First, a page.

“I don’t like to horse trade. I’m not a horse,” Threlkeld told The Associated Press at the time. “After I decided ABC was the best place for me to go, it would have been wrong to make a verbal agreement and take it back to CBS to see what they could do.”
At ABC News, he served as a national correspondent for “World News Tonight.”
July 26, 2011
In what is a wise and I hope foresighted decision ABC is the first of the big 3 networks to say it won’t continue to pay licensing fees associated with securing major interviews.
ABC ends checkbook journalism, will no longer pay for interviews appearing on the Poynter website includes a quote that ABC News President Ben Sherwoood, “concluded that the cash-register approach to journalism was starting to tarnish the network’s credibility, even though the practice was relatively infrequent.”
That’s putting a good spin on it. Paying for access, paying large sums including $200,000 to Casey Anthony was just one in a series of stories that date back many years and include free travel, accommodations, gifts and more to secure prominent interviewees.
I’ve been critical calling the practice perverse and decrying the practice of raining money for some time.
Admittedly I have witnessed examples of this practice by all major broadcast and cable networks and been personally involved in such stories – and while I found the practice distasteful I admit that I too had involvement.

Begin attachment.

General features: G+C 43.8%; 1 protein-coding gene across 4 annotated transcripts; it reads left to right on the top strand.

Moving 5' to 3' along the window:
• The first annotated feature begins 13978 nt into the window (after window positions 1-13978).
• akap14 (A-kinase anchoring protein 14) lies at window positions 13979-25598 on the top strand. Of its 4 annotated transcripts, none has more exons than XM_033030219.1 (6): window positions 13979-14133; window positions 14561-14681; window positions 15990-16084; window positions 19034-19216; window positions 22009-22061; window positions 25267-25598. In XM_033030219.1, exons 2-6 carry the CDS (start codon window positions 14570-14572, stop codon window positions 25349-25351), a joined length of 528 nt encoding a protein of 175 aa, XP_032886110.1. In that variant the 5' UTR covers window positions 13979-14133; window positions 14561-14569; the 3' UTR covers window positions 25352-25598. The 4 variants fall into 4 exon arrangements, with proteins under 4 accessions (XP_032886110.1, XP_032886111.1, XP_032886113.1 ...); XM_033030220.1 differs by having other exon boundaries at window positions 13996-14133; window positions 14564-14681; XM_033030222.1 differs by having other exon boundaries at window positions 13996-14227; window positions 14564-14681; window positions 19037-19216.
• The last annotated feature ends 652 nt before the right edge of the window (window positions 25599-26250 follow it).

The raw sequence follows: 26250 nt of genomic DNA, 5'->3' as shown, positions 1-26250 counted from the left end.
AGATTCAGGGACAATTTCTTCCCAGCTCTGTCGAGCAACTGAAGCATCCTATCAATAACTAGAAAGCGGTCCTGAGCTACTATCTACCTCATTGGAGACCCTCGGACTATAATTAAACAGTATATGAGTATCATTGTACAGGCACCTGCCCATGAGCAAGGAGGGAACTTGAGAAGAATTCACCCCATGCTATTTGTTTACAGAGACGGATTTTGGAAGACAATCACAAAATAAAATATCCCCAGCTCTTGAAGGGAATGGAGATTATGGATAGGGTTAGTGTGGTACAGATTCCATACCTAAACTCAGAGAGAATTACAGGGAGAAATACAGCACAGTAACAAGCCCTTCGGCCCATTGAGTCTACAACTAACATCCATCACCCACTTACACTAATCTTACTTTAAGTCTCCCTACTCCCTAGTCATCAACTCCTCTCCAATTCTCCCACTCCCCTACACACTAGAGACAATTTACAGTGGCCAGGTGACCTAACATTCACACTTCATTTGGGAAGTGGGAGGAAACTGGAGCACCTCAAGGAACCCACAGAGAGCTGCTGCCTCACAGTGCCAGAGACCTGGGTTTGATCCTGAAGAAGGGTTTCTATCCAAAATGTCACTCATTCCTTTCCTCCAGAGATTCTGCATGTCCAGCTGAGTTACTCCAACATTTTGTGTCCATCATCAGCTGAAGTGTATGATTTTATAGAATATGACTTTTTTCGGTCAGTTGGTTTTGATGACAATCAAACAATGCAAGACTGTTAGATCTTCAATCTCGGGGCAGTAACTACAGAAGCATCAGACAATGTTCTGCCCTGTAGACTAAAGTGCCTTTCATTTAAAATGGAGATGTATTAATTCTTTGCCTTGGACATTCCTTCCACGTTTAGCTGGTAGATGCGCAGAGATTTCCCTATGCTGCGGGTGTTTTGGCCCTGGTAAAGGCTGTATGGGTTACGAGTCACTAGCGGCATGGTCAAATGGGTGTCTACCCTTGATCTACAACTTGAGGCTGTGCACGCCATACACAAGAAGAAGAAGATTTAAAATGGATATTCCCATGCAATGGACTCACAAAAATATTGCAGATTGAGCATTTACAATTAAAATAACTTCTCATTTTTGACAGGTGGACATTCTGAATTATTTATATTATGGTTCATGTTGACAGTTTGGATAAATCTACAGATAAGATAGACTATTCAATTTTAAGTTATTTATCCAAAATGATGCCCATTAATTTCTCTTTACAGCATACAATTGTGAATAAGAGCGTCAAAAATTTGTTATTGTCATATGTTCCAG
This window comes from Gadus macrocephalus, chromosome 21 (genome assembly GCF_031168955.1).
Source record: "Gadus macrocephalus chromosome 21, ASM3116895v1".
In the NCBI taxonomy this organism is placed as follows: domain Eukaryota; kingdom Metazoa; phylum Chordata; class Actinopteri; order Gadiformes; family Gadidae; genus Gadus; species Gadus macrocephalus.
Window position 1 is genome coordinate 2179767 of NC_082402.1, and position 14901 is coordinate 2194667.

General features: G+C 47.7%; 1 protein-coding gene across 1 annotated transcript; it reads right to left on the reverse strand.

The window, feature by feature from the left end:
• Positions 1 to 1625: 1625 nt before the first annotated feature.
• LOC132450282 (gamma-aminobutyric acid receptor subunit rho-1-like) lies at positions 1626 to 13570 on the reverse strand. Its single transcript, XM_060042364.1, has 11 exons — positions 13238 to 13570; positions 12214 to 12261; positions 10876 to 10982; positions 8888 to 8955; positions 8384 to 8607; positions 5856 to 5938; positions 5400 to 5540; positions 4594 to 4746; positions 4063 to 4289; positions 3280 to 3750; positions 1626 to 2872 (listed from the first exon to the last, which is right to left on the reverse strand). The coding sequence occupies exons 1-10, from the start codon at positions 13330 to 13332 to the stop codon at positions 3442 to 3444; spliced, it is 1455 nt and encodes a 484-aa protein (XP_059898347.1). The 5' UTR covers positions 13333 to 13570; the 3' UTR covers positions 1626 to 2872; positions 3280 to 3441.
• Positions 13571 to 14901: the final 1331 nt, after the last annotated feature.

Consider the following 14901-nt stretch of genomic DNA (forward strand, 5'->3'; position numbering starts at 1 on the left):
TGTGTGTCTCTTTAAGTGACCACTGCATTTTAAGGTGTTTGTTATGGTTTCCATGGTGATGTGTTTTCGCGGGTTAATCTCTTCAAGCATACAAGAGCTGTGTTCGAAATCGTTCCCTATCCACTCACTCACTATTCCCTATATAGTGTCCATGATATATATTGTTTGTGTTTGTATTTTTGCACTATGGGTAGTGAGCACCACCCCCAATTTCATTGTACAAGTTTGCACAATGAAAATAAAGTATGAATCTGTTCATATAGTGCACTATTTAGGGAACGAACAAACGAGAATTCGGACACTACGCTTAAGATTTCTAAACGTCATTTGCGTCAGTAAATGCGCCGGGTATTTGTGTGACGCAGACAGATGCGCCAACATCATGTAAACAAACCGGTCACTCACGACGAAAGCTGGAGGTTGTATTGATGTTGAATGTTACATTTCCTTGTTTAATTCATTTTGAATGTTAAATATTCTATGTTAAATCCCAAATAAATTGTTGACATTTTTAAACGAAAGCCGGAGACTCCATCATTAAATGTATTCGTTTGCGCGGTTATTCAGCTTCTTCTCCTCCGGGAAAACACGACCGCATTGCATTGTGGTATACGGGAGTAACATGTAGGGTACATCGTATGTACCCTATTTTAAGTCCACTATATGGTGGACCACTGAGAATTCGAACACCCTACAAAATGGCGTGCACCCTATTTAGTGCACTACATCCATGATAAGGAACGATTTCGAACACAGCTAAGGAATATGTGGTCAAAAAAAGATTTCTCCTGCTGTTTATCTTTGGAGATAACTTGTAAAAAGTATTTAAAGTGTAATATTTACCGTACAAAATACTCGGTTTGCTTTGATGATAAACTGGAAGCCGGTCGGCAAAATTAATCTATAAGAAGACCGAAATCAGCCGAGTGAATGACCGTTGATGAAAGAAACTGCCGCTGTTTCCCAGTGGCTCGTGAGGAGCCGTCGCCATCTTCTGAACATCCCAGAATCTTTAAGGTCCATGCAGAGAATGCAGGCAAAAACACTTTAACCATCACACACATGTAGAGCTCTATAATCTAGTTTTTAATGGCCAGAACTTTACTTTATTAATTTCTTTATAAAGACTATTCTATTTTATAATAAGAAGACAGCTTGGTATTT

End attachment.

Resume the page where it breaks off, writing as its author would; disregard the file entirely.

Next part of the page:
ABC deserves major kudos for breaking away from this practice. The audience is better served. The business of journalism is better for their decision. The network is at risk of losing some “exclusives” but in the world where that word has lost all meaning, relevance and importance, it is a courageous step and the network has earned acknowledgement.
It’s been going on since before the verdict but now the bidding war for Casey Anthony’s story has gone big time with attorneys holed up in pricey New York hotels as they negotiate Casey for her licensing rights. That’s right – network’s don’t pay for interviews so instead they offer lavish treatment and buy the rights to photographs and other family memorabilia; it’s called the licensing rights for everything surrounding her actual tell-all tale. Payola by any other name is still wrong.
Postings in social media on this are colorful ranging from outrage and revulsion to snide comments about the ethics (or lack thereof) involved in even considering buying her story, much less rewarding her. None of this is new. None is shocking. It is what tabloids and quick-books have made fortunes on over the years. The networks should not be blamed – they are selling a product and need to corner an ever shrinking piece of the viewer’s loyalty. Sadly this is being done under the banner of news, but that seems to cause few any pain or difficulty.